A passer-by has filmed the moment a man tagged a painting resembling the work of anonymous street artist Banksy, leaving many people angered.
The artwork, which appeared just off Ilkeston Road on October 15, was initially suspected to have been painted by famous artist and activist Banksy.
However experts have since cast “strong doubts”.
Nottingham City Council decided to place a protective Perspex sheet over the wall art after it garnered large crowds and a huge amount of praise.
It depicts a young girl hula-hooping a bicycle tyre, while the physical bike lies in front of her, secured to a signpost.
Shortly after the council protected the painting, it was defaced with a white graffiti tag and the act was caught on camera by a shocked bystander.
The video footage shows a figure wearing a black hoodie and a face mask tagging the wall and protective cover with spray-paint from a can.
While this initial graffiti tag was cleaned off, it has again been subject to another tagging, this time in black spray paint which has covered most of the wall.
A tag in orange paint also reads: “Mass produced”.
The acts have also divided opinion and created a debate however, considering the original artwork is – by definition – vandalism.
“When does graffiti become art? Someone paints on a wall, it’s vandalism. When someone else paints on top of it, it’s bad,” said reader Michael Creamer.
And the very expert who initially cast doubts over the painting, Tom Godfrey, curator of the Bonington Gallery at Nottingham Trent University, told Nottinghamshire Live he believes the subsequent graffiti tags are a “valid contribution” to this commentary and debate.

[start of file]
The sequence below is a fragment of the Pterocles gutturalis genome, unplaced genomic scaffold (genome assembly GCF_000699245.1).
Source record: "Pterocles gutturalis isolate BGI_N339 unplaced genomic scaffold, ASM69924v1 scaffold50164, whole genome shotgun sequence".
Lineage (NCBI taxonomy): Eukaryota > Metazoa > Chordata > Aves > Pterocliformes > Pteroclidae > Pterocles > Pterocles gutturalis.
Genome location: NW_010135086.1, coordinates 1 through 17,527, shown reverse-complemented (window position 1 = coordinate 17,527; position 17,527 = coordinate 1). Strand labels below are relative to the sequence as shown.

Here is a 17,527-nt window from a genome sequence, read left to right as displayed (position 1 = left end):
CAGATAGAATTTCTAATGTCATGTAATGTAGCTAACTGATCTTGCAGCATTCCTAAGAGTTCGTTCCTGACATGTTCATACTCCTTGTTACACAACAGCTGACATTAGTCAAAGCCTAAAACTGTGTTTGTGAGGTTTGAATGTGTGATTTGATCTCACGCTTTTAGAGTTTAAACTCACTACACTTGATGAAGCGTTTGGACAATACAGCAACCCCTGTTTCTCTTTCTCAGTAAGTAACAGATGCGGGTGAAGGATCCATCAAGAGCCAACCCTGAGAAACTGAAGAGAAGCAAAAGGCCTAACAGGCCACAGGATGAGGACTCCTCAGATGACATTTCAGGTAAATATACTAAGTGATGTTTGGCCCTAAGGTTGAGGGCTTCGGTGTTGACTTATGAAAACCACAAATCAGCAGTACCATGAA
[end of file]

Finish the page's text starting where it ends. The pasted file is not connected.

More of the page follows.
He said: “I see the subsequent graffiti as a valid contribution to the commentary and debate that is happening right now across various press articles, comments sections and social media platforms.”
In 2014, a similar graffiti painting appeared under a bridge which runs across the Nottingham and Beeston Canal in the city.
Many initially also suspected this may have been the work of Banksy himself, until the artist came forward.
Speaking of why he cast doubts on the latest painting, Mr Godfrey added: “Graffiti and, in particular, this approach of using a stencil isn’t exclusive to Banksy especially in a city like ours, with such a rich graffiti heritage.
“There are many artists and street artists, local and international, who work and have worked in this way, and I’m sure even Banksy would want people to recognise this.”
Nottinghamshire Police has also been contacted to see if any reports of vandalism had been logged, but they had not.
The artwork will be protected by the Perspex cover until it is verified.
A spokesman for Nottingham City Council added: “The emergence of this artwork has attracted understandable interest and excitement in Nottingham.
“However, it’s difficult for us to say much more until we know whether this is a genuine Banksy or not. In the meantime, we’ve spoken to the property owner about protecting the artwork and have installed a temporary cover this afternoon.
“While it’s clearly a source of great interest, we have to remind everyone that we are still in the middle of a global pandemic with very high Covid cases in Nottingham.
“We would urge people not to congregate here and remember that social distancing rules still apply to protect ourselves and others.”